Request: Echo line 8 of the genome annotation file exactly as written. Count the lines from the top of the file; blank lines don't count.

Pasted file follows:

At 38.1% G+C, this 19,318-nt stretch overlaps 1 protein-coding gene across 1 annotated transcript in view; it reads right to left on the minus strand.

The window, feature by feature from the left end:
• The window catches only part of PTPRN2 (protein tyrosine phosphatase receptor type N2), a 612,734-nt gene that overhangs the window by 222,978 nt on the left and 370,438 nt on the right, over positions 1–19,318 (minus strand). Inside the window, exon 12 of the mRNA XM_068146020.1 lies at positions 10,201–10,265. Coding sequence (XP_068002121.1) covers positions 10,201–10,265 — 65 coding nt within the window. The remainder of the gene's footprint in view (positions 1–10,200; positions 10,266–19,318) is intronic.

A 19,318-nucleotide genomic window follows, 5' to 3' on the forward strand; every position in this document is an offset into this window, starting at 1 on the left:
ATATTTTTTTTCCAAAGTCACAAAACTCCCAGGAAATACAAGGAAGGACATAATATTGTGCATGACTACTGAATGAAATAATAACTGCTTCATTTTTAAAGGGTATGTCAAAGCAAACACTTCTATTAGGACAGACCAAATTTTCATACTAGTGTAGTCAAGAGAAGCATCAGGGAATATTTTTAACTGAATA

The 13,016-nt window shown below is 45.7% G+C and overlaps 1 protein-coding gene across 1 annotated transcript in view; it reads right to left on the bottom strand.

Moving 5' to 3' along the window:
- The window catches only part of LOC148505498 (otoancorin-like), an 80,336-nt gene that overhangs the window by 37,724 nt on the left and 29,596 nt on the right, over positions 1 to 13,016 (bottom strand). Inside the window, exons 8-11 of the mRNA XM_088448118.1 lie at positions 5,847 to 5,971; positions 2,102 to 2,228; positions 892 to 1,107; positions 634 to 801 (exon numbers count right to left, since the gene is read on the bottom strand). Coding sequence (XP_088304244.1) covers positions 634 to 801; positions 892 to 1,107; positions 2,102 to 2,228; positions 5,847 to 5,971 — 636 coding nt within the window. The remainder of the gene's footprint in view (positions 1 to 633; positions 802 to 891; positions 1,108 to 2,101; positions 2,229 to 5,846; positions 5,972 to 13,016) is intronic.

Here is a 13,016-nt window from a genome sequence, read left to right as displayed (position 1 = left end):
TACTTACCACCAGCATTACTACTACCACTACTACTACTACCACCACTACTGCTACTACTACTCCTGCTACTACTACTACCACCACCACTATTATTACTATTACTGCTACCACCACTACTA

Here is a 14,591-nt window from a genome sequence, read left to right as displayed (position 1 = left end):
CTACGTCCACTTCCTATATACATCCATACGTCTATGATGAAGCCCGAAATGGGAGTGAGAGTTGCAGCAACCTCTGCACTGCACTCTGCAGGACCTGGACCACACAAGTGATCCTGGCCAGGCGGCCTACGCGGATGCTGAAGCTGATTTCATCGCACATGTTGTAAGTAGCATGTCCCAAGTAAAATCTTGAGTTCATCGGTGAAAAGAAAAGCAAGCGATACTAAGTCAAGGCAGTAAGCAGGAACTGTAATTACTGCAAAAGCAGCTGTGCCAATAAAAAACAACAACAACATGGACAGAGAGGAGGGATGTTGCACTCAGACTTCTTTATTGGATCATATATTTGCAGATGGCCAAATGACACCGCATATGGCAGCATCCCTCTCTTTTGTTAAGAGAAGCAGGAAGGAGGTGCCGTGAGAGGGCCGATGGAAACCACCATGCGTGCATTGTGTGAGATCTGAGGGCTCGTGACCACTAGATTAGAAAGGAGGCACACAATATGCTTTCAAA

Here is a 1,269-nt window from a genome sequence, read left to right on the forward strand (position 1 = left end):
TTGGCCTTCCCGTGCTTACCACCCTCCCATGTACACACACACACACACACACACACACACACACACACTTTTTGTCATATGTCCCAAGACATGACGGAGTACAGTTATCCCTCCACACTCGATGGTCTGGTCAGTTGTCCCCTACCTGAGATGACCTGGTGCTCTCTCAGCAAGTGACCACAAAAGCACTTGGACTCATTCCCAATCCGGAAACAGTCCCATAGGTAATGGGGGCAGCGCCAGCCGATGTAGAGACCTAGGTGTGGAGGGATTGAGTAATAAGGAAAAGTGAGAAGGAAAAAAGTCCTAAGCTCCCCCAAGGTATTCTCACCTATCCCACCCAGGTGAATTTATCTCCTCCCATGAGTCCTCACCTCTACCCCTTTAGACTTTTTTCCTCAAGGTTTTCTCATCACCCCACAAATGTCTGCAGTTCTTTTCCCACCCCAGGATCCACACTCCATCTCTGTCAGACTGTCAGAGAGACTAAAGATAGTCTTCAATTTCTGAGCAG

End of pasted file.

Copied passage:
- The window catches only part of LOC148505498 (otoancorin-like), an 80,336-nt gene that overhangs the window by 37,724 nt on the left and 29,596 nt on the right, over positions 1 to 13,016 (bottom strand). Inside the window, exons 8-11 of the mRNA XM_088448118.1 lie at positions 5,847 to 5,971; positions 2,102 to 2,228; positions 892 to 1,107; positions 634 to 801 (exon numbers count right to left, since the gene is read on the bottom strand). Coding sequence (XP_088304244.1) covers positions 634 to 801; positions 892 to 1,107; positions 2,102 to 2,228; positions 5,847 to 5,971 — 636 coding nt within the window. The remainder of the gene's footprint in view (positions 1 to 633; positions 802 to 891; positions 1,108 to 2,101; positions 2,229 to 5,846; positions 5,972 to 13,016) is intronic.